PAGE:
Kate Mueting is a Partner in the Washington, DC office of Sanford Heisler Sharp. She represents employees with a wide range of employment claims, including discrimination on the basis of gender, pregnancy, race, and disability, and other civil rights claims. Kate is currently representing a class of women with gender discrimination claims against a Big Four accounting firm in Kassman et al. v. KPMG.
Kate joined the WBA three years ago, in the summer of 2014. Since then, she has been an active volunteer, serving first as a co-chair of the Employment Law Forum and currently as a co-chair of the Membership Committee.
The National Law Journal recently named Kate one of Washington, DC’s 40 Rising Stars. She has also been recognized as a leading litigator by numerous publications, including the Washington, DC Super Lawyers Magazine, and eBoss Watch.
Before joining Sanford Heisler Sharp, Kate was an associate at Covington & Burling, LLP. As part of Covington’s Pro Bono rotation program at DC’s Children’s Law Center, she served as lead counsel in several trials representing clients seeking to care for neglected children. Kate clerked for the Honorable Michael J. Melloy on the U.S. Court of Appeals for the Eighth Circuit and the Honorable Richard J. Leon on the U.S. District Court for the District of Columbia. She also served as a Team Leader for AmeriCorps* National Civilian Community Corps.
Why did you join the Women’s Bar Association?
I had recently been promoted to Senior Litigation Counsel at my firm, and a partner at my firm encouraged me to get more involved in the legal community. I joined the WBA to meet other women lawyers, and I also hoped to get leadership opportunities and public speaking experience. I certainly found all of those opportunities quickly!
How did you get involved? How do you stay involved?
Fairly early in my involvement with the WBA, I coordinated and moderated a panel discussion on Young v. UPS, a pending Supreme Court case on pregnancy discrimination. The WBA was open to having me do this, even though I was not yet in leadership. I was a bit nervous to reach out to the plaintiff Peggy Young’s lawyer about speaking, but after I said I was calling with the WBA she agreed without hesitation.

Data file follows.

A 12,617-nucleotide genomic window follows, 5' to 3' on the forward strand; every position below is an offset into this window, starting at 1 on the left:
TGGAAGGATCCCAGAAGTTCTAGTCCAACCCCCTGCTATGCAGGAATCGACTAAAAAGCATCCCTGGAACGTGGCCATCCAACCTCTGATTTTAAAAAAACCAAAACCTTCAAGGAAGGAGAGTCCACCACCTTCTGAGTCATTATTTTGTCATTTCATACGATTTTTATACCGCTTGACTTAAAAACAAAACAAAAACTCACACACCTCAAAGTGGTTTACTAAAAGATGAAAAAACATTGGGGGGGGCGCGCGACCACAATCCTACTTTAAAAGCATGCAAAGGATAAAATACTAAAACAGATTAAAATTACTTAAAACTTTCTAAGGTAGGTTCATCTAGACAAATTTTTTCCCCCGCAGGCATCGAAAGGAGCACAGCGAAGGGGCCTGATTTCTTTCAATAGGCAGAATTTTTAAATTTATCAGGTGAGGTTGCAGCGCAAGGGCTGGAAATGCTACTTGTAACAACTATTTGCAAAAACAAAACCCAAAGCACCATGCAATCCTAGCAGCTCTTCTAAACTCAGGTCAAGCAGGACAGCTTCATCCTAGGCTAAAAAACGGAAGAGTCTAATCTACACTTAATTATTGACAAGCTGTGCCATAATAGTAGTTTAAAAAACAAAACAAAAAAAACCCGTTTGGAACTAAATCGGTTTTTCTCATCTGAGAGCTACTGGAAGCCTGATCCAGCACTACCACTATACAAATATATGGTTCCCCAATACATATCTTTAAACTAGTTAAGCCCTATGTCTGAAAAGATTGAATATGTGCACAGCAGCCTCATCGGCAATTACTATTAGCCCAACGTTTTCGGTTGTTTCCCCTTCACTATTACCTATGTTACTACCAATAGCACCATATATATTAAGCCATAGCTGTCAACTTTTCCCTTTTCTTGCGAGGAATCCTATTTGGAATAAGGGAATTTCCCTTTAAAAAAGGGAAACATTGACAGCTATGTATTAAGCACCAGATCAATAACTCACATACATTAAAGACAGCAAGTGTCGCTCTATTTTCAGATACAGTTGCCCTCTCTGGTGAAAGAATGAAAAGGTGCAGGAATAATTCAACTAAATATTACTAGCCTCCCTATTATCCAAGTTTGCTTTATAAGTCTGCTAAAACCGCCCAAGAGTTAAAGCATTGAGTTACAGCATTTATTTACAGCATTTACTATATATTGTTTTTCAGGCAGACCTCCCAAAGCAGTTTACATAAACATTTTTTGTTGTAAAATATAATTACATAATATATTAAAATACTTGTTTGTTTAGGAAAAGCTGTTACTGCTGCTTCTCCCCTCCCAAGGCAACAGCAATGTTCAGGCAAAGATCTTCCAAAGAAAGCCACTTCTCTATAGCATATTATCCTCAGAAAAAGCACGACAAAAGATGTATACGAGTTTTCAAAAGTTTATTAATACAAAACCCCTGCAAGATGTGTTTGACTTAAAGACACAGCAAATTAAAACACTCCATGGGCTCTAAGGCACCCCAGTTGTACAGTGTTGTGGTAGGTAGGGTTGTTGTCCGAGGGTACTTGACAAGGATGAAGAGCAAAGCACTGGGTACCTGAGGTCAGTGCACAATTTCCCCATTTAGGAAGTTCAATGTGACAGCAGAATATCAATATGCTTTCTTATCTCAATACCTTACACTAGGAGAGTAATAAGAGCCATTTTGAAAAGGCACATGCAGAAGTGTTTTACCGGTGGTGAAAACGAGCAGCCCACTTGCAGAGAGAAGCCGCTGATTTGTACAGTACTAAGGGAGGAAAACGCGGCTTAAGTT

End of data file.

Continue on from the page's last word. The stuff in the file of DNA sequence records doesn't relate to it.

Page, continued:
In my first year as a WBA member, I also took advantage of the WBA’s mentoring program and was paired with Elaine Fitch, a WBA Board member and Managing Partner of Kalijarvi, Chuzi, Newman & Fitch. She continues to be a fantastic mentor to me, and I’ve appreciated having someone outside my law firm who is supportive of my development, as well as someone already connected with the WBA to introduce me to others.
I have continued to coordinate events on labor and employment matters, and this bar year I am active in the Membership Committee. I have very much enjoyed meeting new and prospective WBA members and helping them get more involved with the WBA.
Tell us about your mentor/hero.
In addition to my WBA mentor Elaine Fitch, I have appreciated the guidance of my constitutional law professor Bill Buss. We wrote each other daily as part of my 1L externship in DC and have continued to keep in touch. He encouraged me to pursue a career that is meaningful for me and that advances justice for others.
What words of advice do you have for women new to the profession?
Both judges that I clerked for, Judge Michael Melloy and Judge Richard Leon, taught me the importance of building relationships. Of course it is important to do excellent work on behalf of your clients, but it is also important for lawyers to be active in their communities. Doing so has benefited my career – and made it more enjoyable.